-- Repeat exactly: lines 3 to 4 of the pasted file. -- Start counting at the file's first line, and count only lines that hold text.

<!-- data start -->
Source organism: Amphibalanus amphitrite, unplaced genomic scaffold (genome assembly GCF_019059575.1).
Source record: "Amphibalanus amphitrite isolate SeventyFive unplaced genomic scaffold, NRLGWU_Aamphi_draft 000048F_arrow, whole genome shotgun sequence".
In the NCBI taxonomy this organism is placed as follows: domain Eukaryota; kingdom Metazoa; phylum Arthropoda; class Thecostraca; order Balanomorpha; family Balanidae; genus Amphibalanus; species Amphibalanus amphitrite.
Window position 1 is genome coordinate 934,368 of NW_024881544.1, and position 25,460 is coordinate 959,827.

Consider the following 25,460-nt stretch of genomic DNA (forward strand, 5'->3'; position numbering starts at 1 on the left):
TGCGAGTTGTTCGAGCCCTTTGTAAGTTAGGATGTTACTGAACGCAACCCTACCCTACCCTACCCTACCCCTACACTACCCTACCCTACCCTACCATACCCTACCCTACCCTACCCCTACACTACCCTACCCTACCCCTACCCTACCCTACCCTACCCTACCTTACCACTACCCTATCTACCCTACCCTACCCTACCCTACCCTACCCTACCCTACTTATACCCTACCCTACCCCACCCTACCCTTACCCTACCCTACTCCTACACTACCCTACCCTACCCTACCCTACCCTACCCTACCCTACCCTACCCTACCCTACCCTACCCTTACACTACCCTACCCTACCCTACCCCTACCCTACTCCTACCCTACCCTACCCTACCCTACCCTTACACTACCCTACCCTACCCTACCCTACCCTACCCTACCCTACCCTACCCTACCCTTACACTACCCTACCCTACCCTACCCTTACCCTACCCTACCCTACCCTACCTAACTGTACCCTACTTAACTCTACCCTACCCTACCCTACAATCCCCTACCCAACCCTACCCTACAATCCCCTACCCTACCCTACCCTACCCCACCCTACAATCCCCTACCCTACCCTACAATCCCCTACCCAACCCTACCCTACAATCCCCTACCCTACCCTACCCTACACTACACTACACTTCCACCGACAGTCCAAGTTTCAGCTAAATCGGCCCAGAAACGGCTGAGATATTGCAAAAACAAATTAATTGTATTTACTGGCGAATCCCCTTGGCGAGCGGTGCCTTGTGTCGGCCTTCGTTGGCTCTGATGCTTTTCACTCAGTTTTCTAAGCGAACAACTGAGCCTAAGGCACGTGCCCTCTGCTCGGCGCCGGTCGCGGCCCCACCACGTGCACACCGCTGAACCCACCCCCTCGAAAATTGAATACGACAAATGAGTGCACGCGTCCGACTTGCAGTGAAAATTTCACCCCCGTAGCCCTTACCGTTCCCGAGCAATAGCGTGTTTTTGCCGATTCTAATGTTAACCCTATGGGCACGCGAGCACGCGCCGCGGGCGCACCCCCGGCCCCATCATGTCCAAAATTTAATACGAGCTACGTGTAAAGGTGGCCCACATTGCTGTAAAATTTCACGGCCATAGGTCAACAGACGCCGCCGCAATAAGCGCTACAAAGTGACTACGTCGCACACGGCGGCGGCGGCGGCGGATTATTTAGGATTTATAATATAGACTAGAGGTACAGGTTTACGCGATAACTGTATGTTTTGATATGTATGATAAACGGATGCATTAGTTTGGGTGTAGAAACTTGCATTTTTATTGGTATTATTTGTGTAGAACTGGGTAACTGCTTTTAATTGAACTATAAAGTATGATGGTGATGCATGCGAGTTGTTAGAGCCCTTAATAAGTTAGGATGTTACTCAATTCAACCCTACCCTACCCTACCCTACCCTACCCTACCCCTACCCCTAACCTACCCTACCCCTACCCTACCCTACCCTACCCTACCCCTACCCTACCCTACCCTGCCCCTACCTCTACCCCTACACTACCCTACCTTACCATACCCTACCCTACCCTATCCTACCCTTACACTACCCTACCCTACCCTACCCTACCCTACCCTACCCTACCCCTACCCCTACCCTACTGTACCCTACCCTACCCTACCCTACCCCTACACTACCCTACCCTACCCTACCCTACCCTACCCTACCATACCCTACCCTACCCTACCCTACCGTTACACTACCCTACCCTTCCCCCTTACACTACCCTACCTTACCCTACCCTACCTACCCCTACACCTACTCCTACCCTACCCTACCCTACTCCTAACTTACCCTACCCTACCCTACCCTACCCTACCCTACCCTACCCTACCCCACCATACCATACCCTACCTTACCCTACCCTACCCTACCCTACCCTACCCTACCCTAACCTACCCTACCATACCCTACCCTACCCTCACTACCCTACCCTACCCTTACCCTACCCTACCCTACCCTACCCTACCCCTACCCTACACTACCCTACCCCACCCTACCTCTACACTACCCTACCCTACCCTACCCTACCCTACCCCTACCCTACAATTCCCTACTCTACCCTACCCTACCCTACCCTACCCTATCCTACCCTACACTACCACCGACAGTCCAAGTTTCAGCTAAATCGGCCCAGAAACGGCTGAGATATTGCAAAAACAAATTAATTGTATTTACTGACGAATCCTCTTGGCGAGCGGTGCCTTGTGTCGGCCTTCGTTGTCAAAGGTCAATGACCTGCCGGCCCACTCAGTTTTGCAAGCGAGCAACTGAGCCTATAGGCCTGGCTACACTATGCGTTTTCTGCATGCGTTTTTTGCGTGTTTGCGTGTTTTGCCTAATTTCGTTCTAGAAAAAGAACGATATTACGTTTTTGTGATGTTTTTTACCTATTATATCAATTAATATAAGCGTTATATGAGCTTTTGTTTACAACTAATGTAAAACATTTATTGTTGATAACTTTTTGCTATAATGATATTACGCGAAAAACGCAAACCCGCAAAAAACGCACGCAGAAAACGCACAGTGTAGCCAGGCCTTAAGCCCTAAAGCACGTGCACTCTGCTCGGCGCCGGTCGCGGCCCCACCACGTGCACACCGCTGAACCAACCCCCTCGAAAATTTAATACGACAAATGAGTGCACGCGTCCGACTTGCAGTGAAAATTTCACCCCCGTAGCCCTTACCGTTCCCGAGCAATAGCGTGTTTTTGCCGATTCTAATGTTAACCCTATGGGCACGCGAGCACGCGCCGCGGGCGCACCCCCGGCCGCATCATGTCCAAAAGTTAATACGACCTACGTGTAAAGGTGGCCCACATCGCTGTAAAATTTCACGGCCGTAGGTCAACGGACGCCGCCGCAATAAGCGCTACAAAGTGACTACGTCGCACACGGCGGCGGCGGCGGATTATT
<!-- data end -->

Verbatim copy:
In the NCBI taxonomy this organism is placed as follows: domain Eukaryota; kingdom Metazoa; phylum Arthropoda; class Thecostraca; order Balanomorpha; family Balanidae; genus Amphibalanus; species Amphibalanus amphitrite.
Window position 1 is genome coordinate 934,368 of NW_024881544.1, and position 25,460 is coordinate 959,827.